What you are saying appears more to be a case of having some overlap, rather than poor integration. Whether this is an advantage or not depends on which angle you're coming from. Anyone already familiar with Qt will probably be very pleased with being able to use all his familiar "useless APIs", while someone already familiar with the standard Java API would have to relearn a lot.

Personally, I think the standard Java API is horribly over-engineered and cumbersome to use, so I'd pick the Qt API anytime.

OT: From a user's point of view what I'm still missing is Qt theme integration for Swing/SWT applications...

by Anonymous (not verified)

Event-handling-wise, I've always found the Qt way to be far better than the extremely annoying observer design pattern used in Swing. It's really a matter of personal preference, but for me that's one of the things I least like about the Swing API: the fact that I need Listener classes for everything, and therefore end up creating classes that break up my cohesion in a very annoyed way. Let's not even get into what a nasty idea anonymous classes are for code reuse and such. It would be much better if they made connect type safe, though.

There are advantages to the useless APIs; namely, they're cohesive. Most of the Java APIs, in my opinion, are fairly bad, whereas most of the Qt APIs, again in my opinion, are very very nice, well thought-out, and polished. So then you have a choice.

As for tr vs resource bundles, they're a different approach. Qt Translator provides a very nice environment for doing translations based on the tr function, though.

by Eskil Blomfeldt (not verified)

Garcia, thank you for this feedback. I am a developer on Qt Jambi and we are very interested hearing about concerns such as this. I will try to address your concerns one by one with some clarifications as well as my personal opinions about this:

Qt Jambi is an alternative to Swing and SWT, and does not attempt to adapt the specific patterns chosen by these toolkits, but rather bring the API designed for Qt into the Java world. Personally, I find the Qt/Qt Jambi approach superior to approaches in either Swing or SWT. That being said, Qt Jambi does in fact "take advantage of Java specific things" to a higher degree than either of these toolkits, if we're discussing Java as in the language, and not the framework that is shipping with it. One example of this is proper Java enums rather of integer/String constants, which make autocompletion more useful and code more typesafe. A lot of work has in general gone into tailoring Qt Jambi to be more than "only a binding between Java and C++" but an actual first class Java citizen.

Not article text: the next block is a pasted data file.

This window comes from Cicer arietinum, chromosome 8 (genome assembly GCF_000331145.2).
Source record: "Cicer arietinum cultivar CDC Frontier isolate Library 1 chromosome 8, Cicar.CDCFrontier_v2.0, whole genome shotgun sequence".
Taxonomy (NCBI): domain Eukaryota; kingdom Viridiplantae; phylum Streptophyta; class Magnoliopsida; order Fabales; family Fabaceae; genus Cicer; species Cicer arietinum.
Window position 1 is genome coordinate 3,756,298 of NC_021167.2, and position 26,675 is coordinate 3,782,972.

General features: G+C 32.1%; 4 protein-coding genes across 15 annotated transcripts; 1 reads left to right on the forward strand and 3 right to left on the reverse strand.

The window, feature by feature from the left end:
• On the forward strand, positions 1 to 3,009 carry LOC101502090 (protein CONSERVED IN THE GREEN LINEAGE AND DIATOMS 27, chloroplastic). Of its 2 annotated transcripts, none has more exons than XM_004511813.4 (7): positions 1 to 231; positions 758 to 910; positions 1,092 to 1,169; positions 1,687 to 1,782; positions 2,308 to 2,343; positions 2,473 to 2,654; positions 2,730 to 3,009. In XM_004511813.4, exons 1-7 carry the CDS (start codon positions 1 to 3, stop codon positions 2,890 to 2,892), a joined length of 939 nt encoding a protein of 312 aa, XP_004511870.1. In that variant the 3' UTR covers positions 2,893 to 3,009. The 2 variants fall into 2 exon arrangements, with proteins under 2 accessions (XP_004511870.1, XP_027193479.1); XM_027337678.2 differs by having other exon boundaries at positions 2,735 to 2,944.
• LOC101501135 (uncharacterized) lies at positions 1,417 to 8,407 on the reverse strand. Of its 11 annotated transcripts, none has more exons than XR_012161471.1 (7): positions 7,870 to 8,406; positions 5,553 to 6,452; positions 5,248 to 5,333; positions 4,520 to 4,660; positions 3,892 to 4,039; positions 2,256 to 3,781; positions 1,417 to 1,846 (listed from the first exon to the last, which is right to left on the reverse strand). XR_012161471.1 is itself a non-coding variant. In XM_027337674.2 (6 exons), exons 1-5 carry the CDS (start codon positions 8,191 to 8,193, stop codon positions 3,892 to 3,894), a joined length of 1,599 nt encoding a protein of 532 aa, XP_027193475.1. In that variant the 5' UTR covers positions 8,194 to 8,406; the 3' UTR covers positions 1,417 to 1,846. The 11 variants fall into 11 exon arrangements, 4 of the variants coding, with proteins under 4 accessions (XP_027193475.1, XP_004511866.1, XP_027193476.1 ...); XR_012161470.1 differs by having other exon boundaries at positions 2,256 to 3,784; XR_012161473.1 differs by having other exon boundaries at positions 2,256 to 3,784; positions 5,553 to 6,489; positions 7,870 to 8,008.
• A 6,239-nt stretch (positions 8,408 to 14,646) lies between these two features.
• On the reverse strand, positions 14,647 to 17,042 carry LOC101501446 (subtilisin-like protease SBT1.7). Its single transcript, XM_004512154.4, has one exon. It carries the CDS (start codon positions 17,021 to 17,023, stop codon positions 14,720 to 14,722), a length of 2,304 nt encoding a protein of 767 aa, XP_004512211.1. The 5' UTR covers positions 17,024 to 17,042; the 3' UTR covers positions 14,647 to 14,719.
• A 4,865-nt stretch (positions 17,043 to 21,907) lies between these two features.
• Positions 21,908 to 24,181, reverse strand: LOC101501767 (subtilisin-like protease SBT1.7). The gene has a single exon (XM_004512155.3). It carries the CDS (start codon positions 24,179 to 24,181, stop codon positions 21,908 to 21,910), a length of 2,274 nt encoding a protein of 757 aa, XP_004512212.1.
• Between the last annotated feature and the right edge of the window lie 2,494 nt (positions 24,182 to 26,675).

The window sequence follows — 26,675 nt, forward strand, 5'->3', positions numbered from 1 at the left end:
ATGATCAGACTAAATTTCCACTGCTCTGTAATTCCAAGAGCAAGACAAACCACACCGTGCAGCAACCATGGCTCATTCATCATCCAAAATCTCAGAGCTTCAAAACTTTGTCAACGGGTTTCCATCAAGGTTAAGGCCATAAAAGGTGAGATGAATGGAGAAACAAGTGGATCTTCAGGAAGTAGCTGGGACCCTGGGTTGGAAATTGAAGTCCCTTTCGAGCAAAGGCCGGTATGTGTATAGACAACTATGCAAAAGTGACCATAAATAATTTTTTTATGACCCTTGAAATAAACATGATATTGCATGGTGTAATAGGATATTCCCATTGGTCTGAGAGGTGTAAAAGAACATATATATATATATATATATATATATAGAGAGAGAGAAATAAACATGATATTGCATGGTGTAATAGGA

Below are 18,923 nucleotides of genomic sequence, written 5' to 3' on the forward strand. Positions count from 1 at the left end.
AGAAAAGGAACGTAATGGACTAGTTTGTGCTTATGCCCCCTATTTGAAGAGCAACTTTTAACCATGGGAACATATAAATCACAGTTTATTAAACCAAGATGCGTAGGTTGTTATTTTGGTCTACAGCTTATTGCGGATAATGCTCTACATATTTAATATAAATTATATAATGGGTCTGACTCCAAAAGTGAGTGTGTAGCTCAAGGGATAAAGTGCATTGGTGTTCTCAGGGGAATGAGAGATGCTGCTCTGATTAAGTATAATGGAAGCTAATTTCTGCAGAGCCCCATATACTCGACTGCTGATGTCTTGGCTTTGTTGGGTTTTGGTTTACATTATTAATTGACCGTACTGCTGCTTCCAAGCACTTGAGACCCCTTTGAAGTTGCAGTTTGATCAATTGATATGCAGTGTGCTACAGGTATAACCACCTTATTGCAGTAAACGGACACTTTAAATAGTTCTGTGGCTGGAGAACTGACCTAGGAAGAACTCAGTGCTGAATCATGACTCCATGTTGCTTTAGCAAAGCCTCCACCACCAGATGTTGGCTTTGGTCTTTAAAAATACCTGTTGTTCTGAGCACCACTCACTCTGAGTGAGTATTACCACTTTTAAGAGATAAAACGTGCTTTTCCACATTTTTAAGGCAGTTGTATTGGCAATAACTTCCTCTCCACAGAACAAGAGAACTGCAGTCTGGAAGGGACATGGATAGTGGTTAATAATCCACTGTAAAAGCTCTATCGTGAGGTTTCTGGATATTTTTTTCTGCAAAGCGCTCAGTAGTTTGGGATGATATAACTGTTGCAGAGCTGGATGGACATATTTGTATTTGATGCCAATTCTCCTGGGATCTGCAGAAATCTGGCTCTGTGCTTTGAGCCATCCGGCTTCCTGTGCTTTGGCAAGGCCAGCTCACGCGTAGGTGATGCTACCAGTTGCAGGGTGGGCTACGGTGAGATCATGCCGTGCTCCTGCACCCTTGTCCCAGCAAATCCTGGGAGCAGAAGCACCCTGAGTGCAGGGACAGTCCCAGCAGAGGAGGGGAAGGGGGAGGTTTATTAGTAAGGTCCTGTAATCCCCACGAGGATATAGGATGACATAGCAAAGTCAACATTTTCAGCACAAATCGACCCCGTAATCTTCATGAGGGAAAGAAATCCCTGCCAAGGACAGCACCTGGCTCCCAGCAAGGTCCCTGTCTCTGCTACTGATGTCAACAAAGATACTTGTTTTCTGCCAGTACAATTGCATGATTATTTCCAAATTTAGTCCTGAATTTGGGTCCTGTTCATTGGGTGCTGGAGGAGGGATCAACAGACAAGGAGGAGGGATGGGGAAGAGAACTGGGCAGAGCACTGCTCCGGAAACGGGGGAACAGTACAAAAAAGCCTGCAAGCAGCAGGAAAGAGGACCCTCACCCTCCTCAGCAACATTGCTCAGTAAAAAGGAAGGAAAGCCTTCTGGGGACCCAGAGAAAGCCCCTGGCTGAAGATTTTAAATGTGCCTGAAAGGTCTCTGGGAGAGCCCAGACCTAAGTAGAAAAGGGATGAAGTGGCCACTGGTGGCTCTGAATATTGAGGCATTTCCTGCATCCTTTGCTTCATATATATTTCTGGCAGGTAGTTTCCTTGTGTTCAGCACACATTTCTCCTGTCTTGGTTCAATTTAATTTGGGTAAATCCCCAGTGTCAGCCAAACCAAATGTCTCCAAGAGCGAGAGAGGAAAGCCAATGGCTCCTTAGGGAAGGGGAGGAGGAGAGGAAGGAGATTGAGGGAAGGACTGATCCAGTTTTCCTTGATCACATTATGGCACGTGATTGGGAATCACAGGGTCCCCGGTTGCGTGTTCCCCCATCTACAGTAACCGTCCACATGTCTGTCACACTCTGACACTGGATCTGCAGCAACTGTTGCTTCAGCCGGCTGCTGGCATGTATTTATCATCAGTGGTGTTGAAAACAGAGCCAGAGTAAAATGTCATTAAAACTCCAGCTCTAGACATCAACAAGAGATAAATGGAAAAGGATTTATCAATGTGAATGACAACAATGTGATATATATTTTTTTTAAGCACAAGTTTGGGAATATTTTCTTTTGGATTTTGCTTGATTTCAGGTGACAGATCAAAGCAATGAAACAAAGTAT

It is true, as you say, that the connect statement is not statically type safe, but
1. This approach is the same in Qt for C++, and has been proven to work well by almost fifteen years of Qt versions. Emit statements are, as in Qt, completely type safe at compile time.
2. The initialization code (where the calls to connect are typically located) is always in the code path, which means runtime exceptions in this code will be discovered on first program run. Thus, in practice, the mechanism has equivalent type safety to statically checked mechanisms.
3. Signals and slots handles a superset of what the listener pattern handles, and it is easily doable to implement listeners on top of signals and slots if you feel more comfortable to work with this familiar pattern.

Finally, there is a lot of functionality in Qt Jambi which is available in standard Java, as you say, but: the API design and structure of Qt Jambi components is quite unique and hopefully more intuitive, and I think you will find a lot of functionality in these parts of Qt Jambi which is not available in the standard class library, such as a resource engine which is integrated with the rest of the I/O subsystem, instead of just with selected parts of the I/O API.

So the bottom line, I guess, is that Qt Jambi is different from what is available already, and many people (myself included =)) find it more pleasant and intuitive to work with than the available APIs. In addition, there is a lot of functionality in Qt Jambi which is not available in current toolkits.

(Ps. Just a little clarification: Qt Jambi uses the standard Java thread API and does not attempt to replace this with anything.)

by stephan (not verified)

Thanks for this explanation

by chris (not verified)

can i download the beta or do i have to work for a company?? because thats what i get asked for, when i want to download qt jambi.

by Arne Babenhause... (not verified)

You can download it.

I just said the truth:
Company: -

Download works fine, and they ask you, if you want the GPL versin, or the Preview-Licensed Version.

by shamaz (not verified)

I was not expecting this to happen so fast :)
Thank you Trolltech !!!!

One can use several language on top of the JVM (the same way you can use c#, vb#, j# or something else with .net)
I really hope it will be possible to use jruby, rhino (javascript) and groovy with Qt Jambi ! (I did not mention Jython since it is in a bad shape :s)

This would be an alternative to korandum4 and kjsembed :)

About the problems with gcj, I'm sure they will be solved quickly :). And I'd like to say that there is a great gcc SOC project to integrate OpenJDK's javac on gcj (made by a gnu classpath developper).

go java ! :)